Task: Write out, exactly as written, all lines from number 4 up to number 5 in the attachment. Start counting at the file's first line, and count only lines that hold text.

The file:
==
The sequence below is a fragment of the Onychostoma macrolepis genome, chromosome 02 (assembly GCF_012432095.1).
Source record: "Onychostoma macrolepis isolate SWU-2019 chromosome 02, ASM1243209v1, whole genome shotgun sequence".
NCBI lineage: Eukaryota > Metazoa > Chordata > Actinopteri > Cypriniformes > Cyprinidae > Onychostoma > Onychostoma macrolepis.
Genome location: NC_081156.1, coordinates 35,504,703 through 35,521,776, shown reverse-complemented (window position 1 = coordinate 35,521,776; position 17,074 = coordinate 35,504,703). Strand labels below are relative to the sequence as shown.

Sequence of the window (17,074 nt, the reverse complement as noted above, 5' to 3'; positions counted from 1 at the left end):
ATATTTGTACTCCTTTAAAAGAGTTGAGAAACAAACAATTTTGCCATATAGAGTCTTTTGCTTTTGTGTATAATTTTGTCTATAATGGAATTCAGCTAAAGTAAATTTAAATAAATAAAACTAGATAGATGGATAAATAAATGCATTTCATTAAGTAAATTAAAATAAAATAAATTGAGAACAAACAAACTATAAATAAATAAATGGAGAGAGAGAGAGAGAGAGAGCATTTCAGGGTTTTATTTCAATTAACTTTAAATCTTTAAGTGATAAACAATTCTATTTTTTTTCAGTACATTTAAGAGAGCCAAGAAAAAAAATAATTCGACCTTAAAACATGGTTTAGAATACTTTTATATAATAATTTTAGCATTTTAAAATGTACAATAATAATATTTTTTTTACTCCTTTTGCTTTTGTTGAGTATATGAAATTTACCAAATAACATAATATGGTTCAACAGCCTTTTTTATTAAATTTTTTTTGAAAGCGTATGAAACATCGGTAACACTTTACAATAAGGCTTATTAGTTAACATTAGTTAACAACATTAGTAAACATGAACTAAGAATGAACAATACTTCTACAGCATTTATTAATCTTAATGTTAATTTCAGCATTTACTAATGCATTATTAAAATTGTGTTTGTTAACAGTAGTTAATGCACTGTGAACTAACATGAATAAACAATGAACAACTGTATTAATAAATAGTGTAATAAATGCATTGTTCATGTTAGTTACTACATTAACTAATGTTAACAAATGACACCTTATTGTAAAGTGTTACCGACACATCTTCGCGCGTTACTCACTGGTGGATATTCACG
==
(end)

Genome location: NC_081156.1, coordinates 35,504,703 through 35,521,776, shown reverse-complemented (window position 1 = coordinate 35,521,776; position 17,074 = coordinate 35,504,703). Strand labels below are relative to the sequence as shown.

Sequence of the window (17,074 nt, the reverse complement as noted above, 5' to 3'; positions counted from 1 at the left end):